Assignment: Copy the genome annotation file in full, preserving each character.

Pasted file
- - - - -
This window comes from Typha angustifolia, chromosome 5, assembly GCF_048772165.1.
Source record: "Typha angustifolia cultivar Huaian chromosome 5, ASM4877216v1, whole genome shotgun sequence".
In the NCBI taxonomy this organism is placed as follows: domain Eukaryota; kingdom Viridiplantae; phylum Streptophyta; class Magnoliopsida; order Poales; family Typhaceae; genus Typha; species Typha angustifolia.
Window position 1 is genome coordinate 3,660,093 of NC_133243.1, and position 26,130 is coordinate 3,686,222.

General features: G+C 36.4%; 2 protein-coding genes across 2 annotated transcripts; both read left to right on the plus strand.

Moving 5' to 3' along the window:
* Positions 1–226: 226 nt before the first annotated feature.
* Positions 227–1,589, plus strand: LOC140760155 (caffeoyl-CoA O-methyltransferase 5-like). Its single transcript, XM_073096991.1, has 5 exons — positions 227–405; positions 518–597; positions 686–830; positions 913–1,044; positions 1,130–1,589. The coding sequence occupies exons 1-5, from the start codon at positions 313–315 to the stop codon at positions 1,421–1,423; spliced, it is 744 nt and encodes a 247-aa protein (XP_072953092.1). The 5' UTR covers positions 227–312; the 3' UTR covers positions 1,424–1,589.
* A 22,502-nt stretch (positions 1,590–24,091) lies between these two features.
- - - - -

This window comes from Typha angustifolia, chromosome 5, assembly GCF_048772165.1.
Source record: "Typha angustifolia cultivar Huaian chromosome 5, ASM4877216v1, whole genome shotgun sequence".
In the NCBI taxonomy this organism is placed as follows: domain Eukaryota; kingdom Viridiplantae; phylum Streptophyta; class Magnoliopsida; order Poales; family Typhaceae; genus Typha; species Typha angustifolia.
Window position 1 is genome coordinate 3,660,093 of NC_133243.1, and position 26,130 is coordinate 3,686,222.

General features: G+C 36.4%; 2 protein-coding genes across 2 annotated transcripts; both read left to right on the plus strand.

Moving 5' to 3' along the window:
* Positions 1–226: 226 nt before the first annotated feature.
* Positions 227–1,589, plus strand: LOC140760155 (caffeoyl-CoA O-methyltransferase 5-like). Its single transcript, XM_073096991.1, has 5 exons — positions 227–405; positions 518–597; positions 686–830; positions 913–1,044; positions 1,130–1,589. The coding sequence occupies exons 1-5, from the start codon at positions 313–315 to the stop codon at positions 1,421–1,423; spliced, it is 744 nt and encodes a 247-aa protein (XP_072953092.1). The 5' UTR covers positions 227–312; the 3' UTR covers positions 1,424–1,589.
* A 22,502-nt stretch (positions 1,590–24,091) lies between these two features.